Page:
Tuesday, May 19, 2020

From Frost to Flowers

May 6th--and the peony bushes sheltered under the improvised tent Jim made, hoping that 3 nights of frost wouldn't ruin the spring crop of blooms.
When I cautiously removed the tarp on the 4th morning, many of the stems were bent and the buds looked a bit dry.

As the weather began to warm up, I noted that ants--seemingly necessary to stimulate the blooming process--were at work.

You can see the effect of the cold on the outermost petals.

This was the first peony to bloom. The edges of the petals were dry and bleached looking.

This simple white bloom is my favorite of my peonies.

We were at Lowes several years ago [while doing renovations on our Amish farmhouse] and of course I wandered away from the aisles of plumbing and wiring items and out to the garden center.
In the very middle of a display of red and pink potted peonies was this one and only.
I gently moved others out of the way until I could reach and claim it.

The pink peony--probably the vintage variety Sarah Bernhardt--is a division moved from our first Kentucky property. 

It was autumn when we sold the Amish farm and moved up the ridge to build our present house. 
I had peony roots sitting in nursery pots to make the move with us.  By the time Jim could 'turn' a strip of ground near the house site, it was mid October.  The peonies were crowded into the chilly soil, no idea of color placement.  I think this fall would be a good time to give them more 'elbow room.'

Yesterday [Monday] the afternoon dissolved into fitful showers.
I stood at the kitchen window mournfully watching as the peonies bent beneath the pummeling rain.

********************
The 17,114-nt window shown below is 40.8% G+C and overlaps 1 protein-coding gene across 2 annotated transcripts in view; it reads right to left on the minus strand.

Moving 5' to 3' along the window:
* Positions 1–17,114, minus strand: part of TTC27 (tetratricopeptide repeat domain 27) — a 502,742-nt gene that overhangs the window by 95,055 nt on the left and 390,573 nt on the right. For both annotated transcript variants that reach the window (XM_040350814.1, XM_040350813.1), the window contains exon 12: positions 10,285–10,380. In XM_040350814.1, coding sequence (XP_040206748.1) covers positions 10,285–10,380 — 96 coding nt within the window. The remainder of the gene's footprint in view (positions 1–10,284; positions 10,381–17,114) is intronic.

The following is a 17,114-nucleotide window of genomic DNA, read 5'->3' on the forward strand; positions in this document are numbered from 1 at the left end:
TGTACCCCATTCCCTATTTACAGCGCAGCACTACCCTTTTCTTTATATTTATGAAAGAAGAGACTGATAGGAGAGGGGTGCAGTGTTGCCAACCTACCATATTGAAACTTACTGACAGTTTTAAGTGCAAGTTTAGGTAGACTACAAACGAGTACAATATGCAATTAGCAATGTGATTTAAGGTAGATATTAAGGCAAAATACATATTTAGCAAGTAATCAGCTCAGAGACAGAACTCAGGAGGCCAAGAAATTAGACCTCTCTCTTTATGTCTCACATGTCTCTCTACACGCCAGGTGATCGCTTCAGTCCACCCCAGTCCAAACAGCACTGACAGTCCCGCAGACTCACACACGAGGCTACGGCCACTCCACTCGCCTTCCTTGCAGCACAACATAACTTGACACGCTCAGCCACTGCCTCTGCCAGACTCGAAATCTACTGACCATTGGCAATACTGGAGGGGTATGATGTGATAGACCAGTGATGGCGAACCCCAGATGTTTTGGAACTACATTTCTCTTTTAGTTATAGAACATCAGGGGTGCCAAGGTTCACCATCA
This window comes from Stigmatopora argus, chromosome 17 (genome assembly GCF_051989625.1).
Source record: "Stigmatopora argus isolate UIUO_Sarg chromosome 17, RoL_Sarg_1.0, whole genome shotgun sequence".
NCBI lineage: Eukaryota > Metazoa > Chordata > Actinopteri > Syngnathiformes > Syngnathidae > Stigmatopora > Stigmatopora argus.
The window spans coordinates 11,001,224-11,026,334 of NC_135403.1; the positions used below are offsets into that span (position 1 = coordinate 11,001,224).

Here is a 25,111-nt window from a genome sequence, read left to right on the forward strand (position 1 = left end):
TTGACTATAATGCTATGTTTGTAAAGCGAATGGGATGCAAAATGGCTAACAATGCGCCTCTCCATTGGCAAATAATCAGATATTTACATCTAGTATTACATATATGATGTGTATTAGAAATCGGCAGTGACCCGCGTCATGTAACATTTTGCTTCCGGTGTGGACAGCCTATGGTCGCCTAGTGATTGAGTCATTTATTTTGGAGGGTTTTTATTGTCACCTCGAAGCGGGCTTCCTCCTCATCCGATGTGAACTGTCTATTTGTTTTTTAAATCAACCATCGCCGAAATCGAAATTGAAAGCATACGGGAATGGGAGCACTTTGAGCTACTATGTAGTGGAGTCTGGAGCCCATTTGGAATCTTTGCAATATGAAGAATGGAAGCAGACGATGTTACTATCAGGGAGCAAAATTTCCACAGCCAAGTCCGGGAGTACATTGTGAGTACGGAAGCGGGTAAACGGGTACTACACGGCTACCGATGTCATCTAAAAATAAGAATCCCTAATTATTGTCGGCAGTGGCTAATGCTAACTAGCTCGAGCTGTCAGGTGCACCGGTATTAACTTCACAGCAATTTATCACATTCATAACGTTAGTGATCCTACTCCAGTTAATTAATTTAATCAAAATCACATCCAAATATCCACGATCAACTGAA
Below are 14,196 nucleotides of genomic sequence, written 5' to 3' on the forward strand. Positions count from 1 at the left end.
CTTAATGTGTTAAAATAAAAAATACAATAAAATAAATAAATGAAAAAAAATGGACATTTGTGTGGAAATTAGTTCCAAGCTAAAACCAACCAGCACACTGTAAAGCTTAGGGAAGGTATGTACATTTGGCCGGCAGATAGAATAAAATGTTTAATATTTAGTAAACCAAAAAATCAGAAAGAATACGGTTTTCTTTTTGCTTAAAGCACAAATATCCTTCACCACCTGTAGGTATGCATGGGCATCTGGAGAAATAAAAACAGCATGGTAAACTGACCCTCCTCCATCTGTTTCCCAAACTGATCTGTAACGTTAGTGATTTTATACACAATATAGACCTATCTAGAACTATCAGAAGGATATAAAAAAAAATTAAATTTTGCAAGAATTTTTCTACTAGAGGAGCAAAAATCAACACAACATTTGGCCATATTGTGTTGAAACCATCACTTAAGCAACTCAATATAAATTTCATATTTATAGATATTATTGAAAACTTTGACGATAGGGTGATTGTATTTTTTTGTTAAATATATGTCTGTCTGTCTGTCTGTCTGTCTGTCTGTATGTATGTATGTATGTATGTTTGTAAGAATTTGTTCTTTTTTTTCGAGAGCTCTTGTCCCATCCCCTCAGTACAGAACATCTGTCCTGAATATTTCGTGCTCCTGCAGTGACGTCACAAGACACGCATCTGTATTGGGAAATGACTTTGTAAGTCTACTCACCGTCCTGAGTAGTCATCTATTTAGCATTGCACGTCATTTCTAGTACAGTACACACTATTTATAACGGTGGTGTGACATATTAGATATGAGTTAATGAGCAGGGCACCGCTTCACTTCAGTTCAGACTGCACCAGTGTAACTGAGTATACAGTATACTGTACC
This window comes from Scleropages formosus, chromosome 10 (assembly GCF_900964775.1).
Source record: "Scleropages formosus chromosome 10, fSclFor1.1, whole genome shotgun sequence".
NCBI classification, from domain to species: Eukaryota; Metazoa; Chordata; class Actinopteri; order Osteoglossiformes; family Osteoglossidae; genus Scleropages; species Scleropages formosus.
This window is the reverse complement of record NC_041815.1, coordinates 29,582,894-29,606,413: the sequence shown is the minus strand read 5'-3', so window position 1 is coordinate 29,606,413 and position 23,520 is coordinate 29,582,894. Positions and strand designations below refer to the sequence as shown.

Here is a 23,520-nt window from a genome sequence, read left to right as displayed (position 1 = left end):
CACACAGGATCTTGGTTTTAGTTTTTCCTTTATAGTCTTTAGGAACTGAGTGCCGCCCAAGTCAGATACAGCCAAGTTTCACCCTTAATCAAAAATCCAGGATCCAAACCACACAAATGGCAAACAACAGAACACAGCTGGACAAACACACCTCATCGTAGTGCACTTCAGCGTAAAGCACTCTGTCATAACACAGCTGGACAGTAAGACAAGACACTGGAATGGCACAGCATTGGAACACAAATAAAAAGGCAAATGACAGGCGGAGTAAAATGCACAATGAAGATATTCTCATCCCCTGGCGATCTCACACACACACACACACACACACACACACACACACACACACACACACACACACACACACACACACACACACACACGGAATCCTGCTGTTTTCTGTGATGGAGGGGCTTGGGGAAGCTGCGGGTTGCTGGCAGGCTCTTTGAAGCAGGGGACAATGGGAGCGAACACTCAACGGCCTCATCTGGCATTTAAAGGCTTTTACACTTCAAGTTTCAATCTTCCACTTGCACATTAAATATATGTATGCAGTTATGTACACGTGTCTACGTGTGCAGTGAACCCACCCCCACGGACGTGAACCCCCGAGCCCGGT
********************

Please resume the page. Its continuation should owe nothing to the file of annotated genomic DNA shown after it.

During a lull I ran out and gathered a few blooms, heavy with cold moisture. 
Robert-the-Cat helped to arrange them and wished to be part of the photo op.

I put in a few iris this spring--transplants from Gina's garden and a root or two that I discovered at the site of the former [burned] house at the lower edge of the property.
I didn't expect blossoms this season, but there were a few buds, mostly seared by the frost.
It was a pleasant surprise to find this smoky purple bloom.

Frost damaged in tight bud, but still inspiring.
Sutton's Apricot foxglove, raised from seed last year.

Foxgloves are biennials--blooming in their second year.  Foxgloves self-sow and keep new plants coming on. This is an offspring from the Camelot mixture started at the farm in 2018. 

I'm hoping this is digitalis mertensis, a perennial foxglove. Only a few of last years seedlings survived to be planted out. The dappling on the outside of the petals is frost damage. The 'spots' on the inside are meant to be.

This is a 'baby' of the Camelot lavender--lifted from the garden in February and potted on.
I have a raft of smaller 'babies' in the greenhouse; no idea where I'll find room for them, but how could I ignore a plant brave enough to pop up in mid winter?

Pale coneflower--a prairie native raised from seed last year.  I'm impatient to see this in full bloom--less robust in appearance than the usual coneflowers, it will have pale pink drooping petals.